Thursday, June 30, 2016
Now that I have a few sets of book shelves installed in what can still be called "the box room," I have made the hard decisions about which books earn a spot. Do I shelve the ones I have read and loved, the ones to which I return as references, or the ones I hope to read next? I did a little of all three.
As I finished one book and selected another, in this case for a trip to the beach, I came across Miss Peregrine's Home for Peculiar Children, a book that I've owned since its publication. I came across it at the NCTE annual convention, where I often discovered good books. I'll confess, I judged the book by its cover. I was drawn to the old black and white photograph of the little girl who, on close observation, appears to be levitating.
The book starts far from the home mentioned in the title, as Jacob, sixteen-year-old boy, responds to a frantic call from his grandfather and finds him in the woods behind his house the victim of a deadly attack. In the aftermath, Jacob suffers from nightmares and spends time with a counselor. Going through his grandfather's collection of letters and photographs, he is drawn to visit the English island where the man had been sent as a boy escaping the Nazis.
Once he and his father reach the isolated island, he finds himself moving back and forth in time, meeting all the "peculiar" children who lived in the home with his grandfather before the man chose to leave to fight against the German forces in WWII. At this point, author Ransom Riggs moves back and forth between realism and fantasy as Jacob is drawn into the challenge facing the children who have been living and reliving the same day the island was bombed by Nazi forces.
The conclusion begs for a sequel, and since I waited to read the book, I don't have to wait for the sequel to be written. I particularly look forward to the photographs, which I learned at the end of the book, are real photographs from several collections. My first instinct is to start looking for this kind of photos at antique stores. But then I'd have to find somewhere to store them.
Monday, June 6, 2016
I've read lots of Erdrich's writing--novels and short stories--over the years. Several of her stories were in literature anthologies I taught. She writes the kind of Native American literature, like Sherman Alexie, that remains true to the culture while touching such universal cords.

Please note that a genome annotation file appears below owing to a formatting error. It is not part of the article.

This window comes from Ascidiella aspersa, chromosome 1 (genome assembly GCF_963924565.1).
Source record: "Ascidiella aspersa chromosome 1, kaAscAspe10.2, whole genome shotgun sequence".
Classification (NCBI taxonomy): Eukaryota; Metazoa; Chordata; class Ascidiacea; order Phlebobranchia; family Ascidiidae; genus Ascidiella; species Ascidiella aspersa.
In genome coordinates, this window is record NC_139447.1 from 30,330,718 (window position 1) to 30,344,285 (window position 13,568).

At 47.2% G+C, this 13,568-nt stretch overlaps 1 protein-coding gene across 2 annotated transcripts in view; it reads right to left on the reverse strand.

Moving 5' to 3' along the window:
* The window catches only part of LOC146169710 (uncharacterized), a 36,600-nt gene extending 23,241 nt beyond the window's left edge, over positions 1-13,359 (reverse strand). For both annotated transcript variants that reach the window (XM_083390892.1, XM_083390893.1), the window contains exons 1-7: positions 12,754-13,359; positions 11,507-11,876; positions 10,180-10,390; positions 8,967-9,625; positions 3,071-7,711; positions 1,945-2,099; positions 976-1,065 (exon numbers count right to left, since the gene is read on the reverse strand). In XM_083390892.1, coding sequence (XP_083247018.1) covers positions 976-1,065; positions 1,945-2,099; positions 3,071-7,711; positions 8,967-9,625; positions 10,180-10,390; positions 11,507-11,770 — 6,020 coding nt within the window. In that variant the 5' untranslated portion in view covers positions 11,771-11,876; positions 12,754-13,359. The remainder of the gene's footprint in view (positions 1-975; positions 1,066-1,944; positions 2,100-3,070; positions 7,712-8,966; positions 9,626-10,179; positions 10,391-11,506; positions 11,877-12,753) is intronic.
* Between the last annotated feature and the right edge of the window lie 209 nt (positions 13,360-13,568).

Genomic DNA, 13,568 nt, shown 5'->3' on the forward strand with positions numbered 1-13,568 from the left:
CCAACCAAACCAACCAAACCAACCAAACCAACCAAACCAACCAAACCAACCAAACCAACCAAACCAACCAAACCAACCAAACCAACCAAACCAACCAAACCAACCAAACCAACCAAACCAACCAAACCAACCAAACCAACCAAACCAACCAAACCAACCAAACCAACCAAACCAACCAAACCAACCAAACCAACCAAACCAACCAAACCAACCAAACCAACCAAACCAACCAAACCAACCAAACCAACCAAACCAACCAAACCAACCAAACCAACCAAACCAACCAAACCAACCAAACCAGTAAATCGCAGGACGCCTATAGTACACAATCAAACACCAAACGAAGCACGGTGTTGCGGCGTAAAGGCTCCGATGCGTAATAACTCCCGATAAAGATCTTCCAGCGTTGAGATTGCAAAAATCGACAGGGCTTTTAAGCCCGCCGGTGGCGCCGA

One of the benefits of living in Nashville is the frequency of author readings. The Nashville Public Library presents Salon@615 regularly, with special thanks to Parnassus Books, the wonderful store author Ann Patchett owns with partner Karen Hayes. In May Erdrich appeared with author Jane Hamilton, another favorite of mine. Their tag-team reading, discussion, and Q&A were such fun.
I had already started reading LaRose, and her reading from a later chapter made me eager to get back to the book. The book opens with a tragic hunting accident by Landreaux Iron, killing the five-year-old son of his neighbor Peter Ravich and his wife, sister to Landreaux's wife Emmaline. Following "the old ways," the Irons bring their own five-year-old son LaRose to the Raviches, a trade that separates the two couples but brings their children closer.
This book demands a slow thoughtful read, particularly by anyone interested in writing, because of the deft way Erdrich handles the chronology of the tale. She moves back and forth, bringing in the story of the first LaRose in the family, one of a long line of family members with special gifts. She also weaves in the many secondary characters--Romeo, a ne'er-do-well with a grudge against Landreaux from their childhood; Maggie, the surviving child of the Raviches, full of anger toward her parents mingled with a need to watch and protect; the children in the Iron household; the reservation's elderly, many cared for by Landreaux.
Throughout the novel, Erdrich gives an unblinking look at the best and worst of life on and around the Ojibwa reservation and even a shocking piece by Frank Baum (of Ox fame) calling for the annihilation of Native American tribes.
As Jane Hamilton noted, Erdrich can deal with such serious topics while using such lovely humor in her works. Even the story's antagonists had a redeeming side. Like the old Shakespearean comedies, I hoped they achieved repentance rather than destruction. (Hamilton also noted Erdrich's skillful sex scenes.)
Without over distilling, I have to say this is a story of redemption and family. Each character was so carefully drawn and revealed, their back stories making clear their present characters. What results is a haunting story worth reading--and reading again.